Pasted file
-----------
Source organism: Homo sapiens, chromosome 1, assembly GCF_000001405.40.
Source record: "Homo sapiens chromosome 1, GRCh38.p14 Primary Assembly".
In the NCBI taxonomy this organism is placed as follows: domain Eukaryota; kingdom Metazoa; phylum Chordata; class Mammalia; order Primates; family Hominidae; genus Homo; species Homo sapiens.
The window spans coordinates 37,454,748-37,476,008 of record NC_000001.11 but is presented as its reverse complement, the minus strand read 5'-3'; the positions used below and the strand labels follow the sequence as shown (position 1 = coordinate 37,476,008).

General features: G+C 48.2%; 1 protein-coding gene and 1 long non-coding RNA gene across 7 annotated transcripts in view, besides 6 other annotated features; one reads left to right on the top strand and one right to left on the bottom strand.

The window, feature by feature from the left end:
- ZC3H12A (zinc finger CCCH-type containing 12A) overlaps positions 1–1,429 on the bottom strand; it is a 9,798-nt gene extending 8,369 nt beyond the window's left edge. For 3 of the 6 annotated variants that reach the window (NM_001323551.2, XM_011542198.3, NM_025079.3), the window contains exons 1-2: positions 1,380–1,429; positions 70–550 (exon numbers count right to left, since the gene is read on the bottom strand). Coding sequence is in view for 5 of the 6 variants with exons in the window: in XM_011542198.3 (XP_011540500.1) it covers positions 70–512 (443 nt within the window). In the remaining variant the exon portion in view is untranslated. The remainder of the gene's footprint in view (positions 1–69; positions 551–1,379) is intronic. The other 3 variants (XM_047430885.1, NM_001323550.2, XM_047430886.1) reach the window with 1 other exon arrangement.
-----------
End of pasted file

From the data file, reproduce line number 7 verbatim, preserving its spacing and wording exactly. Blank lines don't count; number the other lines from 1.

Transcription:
- ZC3H12A (zinc finger CCCH-type containing 12A) overlaps positions 1–1,429 on the bottom strand; it is a 9,798-nt gene extending 8,369 nt beyond the window's left edge. For 3 of the 6 annotated variants that reach the window (NM_001323551.2, XM_011542198.3, NM_025079.3), the window contains exons 1-2: positions 1,380–1,429; positions 70–550 (exon numbers count right to left, since the gene is read on the bottom strand). Coding sequence is in view for 5 of the 6 variants with exons in the window: in XM_011542198.3 (XP_011540500.1) it covers positions 70–512 (443 nt within the window). In the remaining variant the exon portion in view is untranslated. The remainder of the gene's footprint in view (positions 1–69; positions 551–1,379) is intronic. The other 3 variants (XM_047430885.1, NM_001323550.2, XM_047430886.1) reach the window with 1 other exon arrangement.